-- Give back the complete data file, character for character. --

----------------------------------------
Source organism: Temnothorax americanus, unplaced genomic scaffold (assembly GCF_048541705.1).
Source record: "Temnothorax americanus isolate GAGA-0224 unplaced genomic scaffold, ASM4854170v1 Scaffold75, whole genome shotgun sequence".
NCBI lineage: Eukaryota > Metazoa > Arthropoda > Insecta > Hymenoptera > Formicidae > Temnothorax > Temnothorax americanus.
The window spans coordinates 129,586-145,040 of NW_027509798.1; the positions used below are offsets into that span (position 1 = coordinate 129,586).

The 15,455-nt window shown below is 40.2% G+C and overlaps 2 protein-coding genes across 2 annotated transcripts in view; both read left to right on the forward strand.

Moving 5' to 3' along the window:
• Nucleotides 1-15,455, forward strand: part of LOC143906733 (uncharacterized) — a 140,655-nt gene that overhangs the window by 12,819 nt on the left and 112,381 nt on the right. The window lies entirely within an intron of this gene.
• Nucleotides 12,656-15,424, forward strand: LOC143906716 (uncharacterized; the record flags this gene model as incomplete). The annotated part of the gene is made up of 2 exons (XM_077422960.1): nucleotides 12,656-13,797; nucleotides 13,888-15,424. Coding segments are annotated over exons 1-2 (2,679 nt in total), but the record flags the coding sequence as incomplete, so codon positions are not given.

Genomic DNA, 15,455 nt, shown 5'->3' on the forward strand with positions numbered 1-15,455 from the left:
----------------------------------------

Source organism: Temnothorax americanus, unplaced genomic scaffold (assembly GCF_048541705.1).
Source record: "Temnothorax americanus isolate GAGA-0224 unplaced genomic scaffold, ASM4854170v1 Scaffold75, whole genome shotgun sequence".
NCBI lineage: Eukaryota > Metazoa > Arthropoda > Insecta > Hymenoptera > Formicidae > Temnothorax > Temnothorax americanus.
The window spans coordinates 129,586-145,040 of NW_027509798.1; the positions used below are offsets into that span (position 1 = coordinate 129,586).

The 15,455-nt window shown below is 40.2% G+C and overlaps 2 protein-coding genes across 2 annotated transcripts in view; both read left to right on the forward strand.

Moving 5' to 3' along the window:
• Nucleotides 1-15,455, forward strand: part of LOC143906733 (uncharacterized) — a 140,655-nt gene that overhangs the window by 12,819 nt on the left and 112,381 nt on the right. The window lies entirely within an intron of this gene.
• Nucleotides 12,656-15,424, forward strand: LOC143906716 (uncharacterized; the record flags this gene model as incomplete). The annotated part of the gene is made up of 2 exons (XM_077422960.1): nucleotides 12,656-13,797; nucleotides 13,888-15,424. Coding segments are annotated over exons 1-2 (2,679 nt in total), but the record flags the coding sequence as incomplete, so codon positions are not given.

Genomic DNA, 15,455 nt, shown 5'->3' on the forward strand with positions numbered 1-15,455 from the left: